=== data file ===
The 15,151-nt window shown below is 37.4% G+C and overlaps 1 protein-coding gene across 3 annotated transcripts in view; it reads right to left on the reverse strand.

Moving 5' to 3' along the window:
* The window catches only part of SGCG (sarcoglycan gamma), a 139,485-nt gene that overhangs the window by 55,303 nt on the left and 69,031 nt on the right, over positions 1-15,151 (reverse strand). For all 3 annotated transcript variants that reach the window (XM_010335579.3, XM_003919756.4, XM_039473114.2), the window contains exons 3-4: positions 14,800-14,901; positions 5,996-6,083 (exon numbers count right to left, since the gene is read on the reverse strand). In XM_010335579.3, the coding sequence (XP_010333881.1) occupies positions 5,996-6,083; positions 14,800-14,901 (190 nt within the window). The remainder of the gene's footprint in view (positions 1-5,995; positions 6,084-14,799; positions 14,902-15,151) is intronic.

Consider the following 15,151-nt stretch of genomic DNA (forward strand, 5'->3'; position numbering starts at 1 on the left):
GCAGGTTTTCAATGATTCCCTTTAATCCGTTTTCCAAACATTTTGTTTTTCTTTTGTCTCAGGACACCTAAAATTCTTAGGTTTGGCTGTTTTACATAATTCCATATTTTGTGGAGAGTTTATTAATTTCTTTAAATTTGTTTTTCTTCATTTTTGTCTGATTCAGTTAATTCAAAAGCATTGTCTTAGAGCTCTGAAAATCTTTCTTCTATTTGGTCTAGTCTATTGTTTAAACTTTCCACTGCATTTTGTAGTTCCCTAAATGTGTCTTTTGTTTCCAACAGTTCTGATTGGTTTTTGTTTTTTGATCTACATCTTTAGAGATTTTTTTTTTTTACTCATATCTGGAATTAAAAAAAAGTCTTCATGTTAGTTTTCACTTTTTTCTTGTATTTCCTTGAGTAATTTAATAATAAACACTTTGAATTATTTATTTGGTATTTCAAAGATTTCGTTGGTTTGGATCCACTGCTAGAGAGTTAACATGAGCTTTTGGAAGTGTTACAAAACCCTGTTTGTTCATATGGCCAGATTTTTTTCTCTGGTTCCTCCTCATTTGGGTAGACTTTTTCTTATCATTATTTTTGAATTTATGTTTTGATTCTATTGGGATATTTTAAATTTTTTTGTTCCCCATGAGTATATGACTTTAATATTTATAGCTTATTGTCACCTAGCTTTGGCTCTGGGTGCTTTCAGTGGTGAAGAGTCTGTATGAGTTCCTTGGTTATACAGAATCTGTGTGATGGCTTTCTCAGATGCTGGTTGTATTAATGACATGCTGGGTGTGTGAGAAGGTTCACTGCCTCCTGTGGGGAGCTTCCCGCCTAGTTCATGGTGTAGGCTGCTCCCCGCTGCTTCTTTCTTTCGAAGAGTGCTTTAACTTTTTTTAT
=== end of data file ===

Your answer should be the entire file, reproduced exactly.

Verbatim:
The 15,151-nt window shown below is 37.4% G+C and overlaps 1 protein-coding gene across 3 annotated transcripts in view; it reads right to left on the reverse strand.

Moving 5' to 3' along the window:
* The window catches only part of SGCG (sarcoglycan gamma), a 139,485-nt gene that overhangs the window by 55,303 nt on the left and 69,031 nt on the right, over positions 1-15,151 (reverse strand). For all 3 annotated transcript variants that reach the window (XM_010335579.3, XM_003919756.4, XM_039473114.2), the window contains exons 3-4: positions 14,800-14,901; positions 5,996-6,083 (exon numbers count right to left, since the gene is read on the reverse strand). In XM_010335579.3, the coding sequence (XP_010333881.1) occupies positions 5,996-6,083; positions 14,800-14,901 (190 nt within the window). The remainder of the gene's footprint in view (positions 1-5,995; positions 6,084-14,799; positions 14,902-15,151) is intronic.

Consider the following 15,151-nt stretch of genomic DNA (forward strand, 5'->3'; position numbering starts at 1 on the left):
GCAGGTTTTCAATGATTCCCTTTAATCCGTTTTCCAAACATTTTGTTTTTCTTTTGTCTCAGGACACCTAAAATTCTTAGGTTTGGCTGTTTTACATAATTCCATATTTTGTGGAGAGTTTATTAATTTCTTTAAATTTGTTTTTCTTCATTTTTGTCTGATTCAGTTAATTCAAAAGCATTGTCTTAGAGCTCTGAAAATCTTTCTTCTATTTGGTCTAGTCTATTGTTTAAACTTTCCACTGCATTTTGTAGTTCCCTAAATGTGTCTTTTGTTTCCAACAGTTCTGATTGGTTTTTGTTTTTTGATCTACATCTTTAGAGATTTTTTTTTTTTACTCATATCTGGAATTAAAAAAAAGTCTTCATGTTAGTTTTCACTTTTTTCTTGTATTTCCTTGAGTAATTTAATAATAAACACTTTGAATTATTTATTTGGTATTTCAAAGATTTCGTTGGTTTGGATCCACTGCTAGAGAGTTAACATGAGCTTTTGGAAGTGTTACAAAACCCTGTTTGTTCATATGGCCAGATTTTTTTCTCTGGTTCCTCCTCATTTGGGTAGACTTTTTCTTATCATTATTTTTGAATTTATGTTTTGATTCTATTGGGATATTTTAAATTTTTTTGTTCCCCATGAGTATATGACTTTAATATTTATAGCTTATTGTCACCTAGCTTTGGCTCTGGGTGCTTTCAGTGGTGAAGAGTCTGTATGAGTTCCTTGGTTATACAGAATCTGTGTGATGGCTTTCTCAGATGCTGGTTGTATTAATGACATGCTGGGTGTGTGAGAAGGTTCACTGCCTCCTGTGGGGAGCTTCCCGCCTAGTTCATGGTGTAGGCTGCTCCCCGCTGCTTCTTTCTTTCGAAGAGTGCTTTAACTTTTTTTAT